- About Us
- Nano-Social Network
- Nano Consulting
- My Account
Anasys Instruments is pleased to introduce its highly innovative nanoIR™ platform, a powerful new measurement tool that reveals the chemical composition of samples at the nanoscale.
"The goal of nanoIR technology is to overcome major barriers in AFM and conventional IR spectroscopy," explains Dr. Craig Prater, Anasys Instruments' chief technology officer. "AFM has outstanding resolution, but no ability to perform chemical spectroscopy. IR spectroscopy is a benchmark tool for chemical characterization, but lacks spatial resolution to address nanoscale problems. Anasys has focused on bridging these gaps."
Anasys Instruments co-founder and vice president of product development Kevin Kjoller adds, "In addition to revealing chemical composition, the nanoIR system provides high-resolution characterization of local topographic, mechanical, and thermal properties. We are excited about providing a new tool to help facilitate materials and life science research at the nanoscale."
The nanoIR system combines the nanoscale spatial resolution capabilities of atomic force microscopy (AFM) with infrared spectroscopy's ability to characterize and identify chemical species. Users of nanoIR technology can quickly survey regions of a sample via AFM and then rapidly acquire high-resolution chemical spectra at the selected regions. The system can also be programmed to automatically acquire spectra from an array of points across the sample. Mechanical and thermal properties, such as local thermal transitions, may also be mapped with nanoscale resolution.
"Infrared microspectroscopy has already proven itself extremely valuable for addressing a wide range of problems in science and industry," says Dr. Curtis Marcott, senior partner at Light Light Solutions and scientific advisor to Anasys Instruments. "I'm excited about the new technology from Anasys, as it will let us break through the submicron spatial resolution barrier and apply IR spectroscopy to new classes of problems beyond our current capabilities." Dr. Marcott is the president-elect of the Society of Applied Spectroscopy and a retired research fellow from Procter & Gamble.
Potential nanoIR application areas include polymer blends, multilayer films and laminates, organic defect analysis, tissue morphology and histology, subcellular spectroscopy, and organic photovoltaics. Polymer spectra acquired with the nanoIR system are rich, interpretable, and have demonstrated good correlation with bulk Fourier transform infrared (FT-IR) spectra. The nanoIR software allows researchers to export nanoscale IR absorption spectra to standard analysis packages. With this interface, nanoIR spectra can be used to rapidly analyze samples and identify specific chemical components.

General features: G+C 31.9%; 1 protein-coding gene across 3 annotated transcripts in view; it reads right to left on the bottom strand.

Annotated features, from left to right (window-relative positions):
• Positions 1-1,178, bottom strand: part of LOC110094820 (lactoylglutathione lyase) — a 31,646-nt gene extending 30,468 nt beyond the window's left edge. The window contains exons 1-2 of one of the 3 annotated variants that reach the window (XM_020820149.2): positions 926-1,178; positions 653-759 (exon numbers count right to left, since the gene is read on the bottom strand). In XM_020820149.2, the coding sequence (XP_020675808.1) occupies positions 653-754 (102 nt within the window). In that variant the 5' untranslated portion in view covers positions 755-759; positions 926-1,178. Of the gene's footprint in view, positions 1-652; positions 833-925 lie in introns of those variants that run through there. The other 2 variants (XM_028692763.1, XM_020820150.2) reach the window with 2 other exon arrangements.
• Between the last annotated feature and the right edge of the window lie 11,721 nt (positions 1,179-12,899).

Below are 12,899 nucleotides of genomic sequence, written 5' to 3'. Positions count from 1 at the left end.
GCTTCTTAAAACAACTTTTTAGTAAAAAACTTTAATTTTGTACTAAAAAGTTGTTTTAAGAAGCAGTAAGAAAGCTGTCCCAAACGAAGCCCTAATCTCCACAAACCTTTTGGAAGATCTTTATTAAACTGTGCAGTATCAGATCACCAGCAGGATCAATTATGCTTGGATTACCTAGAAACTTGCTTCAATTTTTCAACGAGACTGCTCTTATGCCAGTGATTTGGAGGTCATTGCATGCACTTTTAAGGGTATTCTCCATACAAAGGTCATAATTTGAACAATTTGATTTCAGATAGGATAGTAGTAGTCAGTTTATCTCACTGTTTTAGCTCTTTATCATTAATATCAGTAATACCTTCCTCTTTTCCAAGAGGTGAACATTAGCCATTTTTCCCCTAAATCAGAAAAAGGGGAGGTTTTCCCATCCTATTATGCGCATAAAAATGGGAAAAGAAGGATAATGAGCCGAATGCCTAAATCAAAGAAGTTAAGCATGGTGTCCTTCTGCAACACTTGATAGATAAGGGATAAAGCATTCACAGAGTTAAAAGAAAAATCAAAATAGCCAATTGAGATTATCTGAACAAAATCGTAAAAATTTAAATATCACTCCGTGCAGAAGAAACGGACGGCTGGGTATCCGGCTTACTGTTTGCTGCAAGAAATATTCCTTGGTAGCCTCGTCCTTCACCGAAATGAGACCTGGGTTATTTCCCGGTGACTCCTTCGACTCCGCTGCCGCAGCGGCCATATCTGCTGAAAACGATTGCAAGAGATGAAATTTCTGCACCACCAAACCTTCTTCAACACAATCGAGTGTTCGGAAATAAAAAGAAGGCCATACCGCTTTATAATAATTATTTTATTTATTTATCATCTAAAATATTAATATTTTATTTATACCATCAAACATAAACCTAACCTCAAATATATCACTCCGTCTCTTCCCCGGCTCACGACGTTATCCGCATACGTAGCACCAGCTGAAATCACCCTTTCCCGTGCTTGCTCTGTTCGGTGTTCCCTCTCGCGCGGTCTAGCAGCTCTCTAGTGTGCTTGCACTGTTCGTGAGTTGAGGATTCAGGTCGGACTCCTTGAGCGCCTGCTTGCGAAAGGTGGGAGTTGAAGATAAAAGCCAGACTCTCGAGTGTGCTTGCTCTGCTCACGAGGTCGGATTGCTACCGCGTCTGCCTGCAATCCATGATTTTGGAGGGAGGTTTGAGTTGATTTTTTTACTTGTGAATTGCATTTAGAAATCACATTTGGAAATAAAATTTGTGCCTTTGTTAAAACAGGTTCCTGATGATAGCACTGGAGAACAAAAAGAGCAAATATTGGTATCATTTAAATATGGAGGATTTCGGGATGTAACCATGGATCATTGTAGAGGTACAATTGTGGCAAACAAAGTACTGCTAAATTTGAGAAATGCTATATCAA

The nanoIR system is the result of several million dollars of government and private investment. Anasys Instruments was awarded $2.6 million in research grants from the NIST Advanced Technology Program and the National Science Foundation. U.S. and foreign patents are pending.
About Anasys Instruments
Anasys Instruments Corporation was founded in 2005 by an experienced team of AFM industry pioneers and scientists with the goal of creating innovative analytic tools that enable a better understanding of structure, property, and function at the nanoscale. The Santa Barbara, California-based company has already pioneered two major award-winning technologies: nanoscale thermal analysis (nano-TA™) and transition temperature microscopy (TTM™). Popular Anasys products include the SThM™ and nano-TA2™ AFM modules as well as the award-winning VESTA™ local thermal analysis system.
For more information, please click here
25 W. Anapamu, Suite B
Santa Barbara, CA 93101
T +1 (805) 455 5482
F +1 (805) 730 3300
39 de Bohun Court
Essex CB10 2BA
T +44 (0) 1799 521881
Copyright © Anasys InstrumentsIf you have a comment, please Contact us.
Issuers of news releases, not 7th Wave, Inc. or Nanotechnology Now, are solely responsible for the accuracy of the content.
|Related News Press|
News and information
Explaining how 2-D materials break at the atomic level January 20th, 2017
Researchers produced nitrogen doped bimodal cellular structure activated carbon December 29th, 2016
Safe and inexpensive hydrogen production as a future energy source: Osaka University researchers develop efficient 'green' hydrogen production system that operates at room temperature in air December 21st, 2016
Distinguishing truth under the surface: electrostatic or mechanic December 31st, 2016
Nanomechanics Inc. Continues Growth in Revenue and Market Penetration: Leading nanoindentation company reports continued growth in revenues and distribution channels on national and international scales December 27th, 2016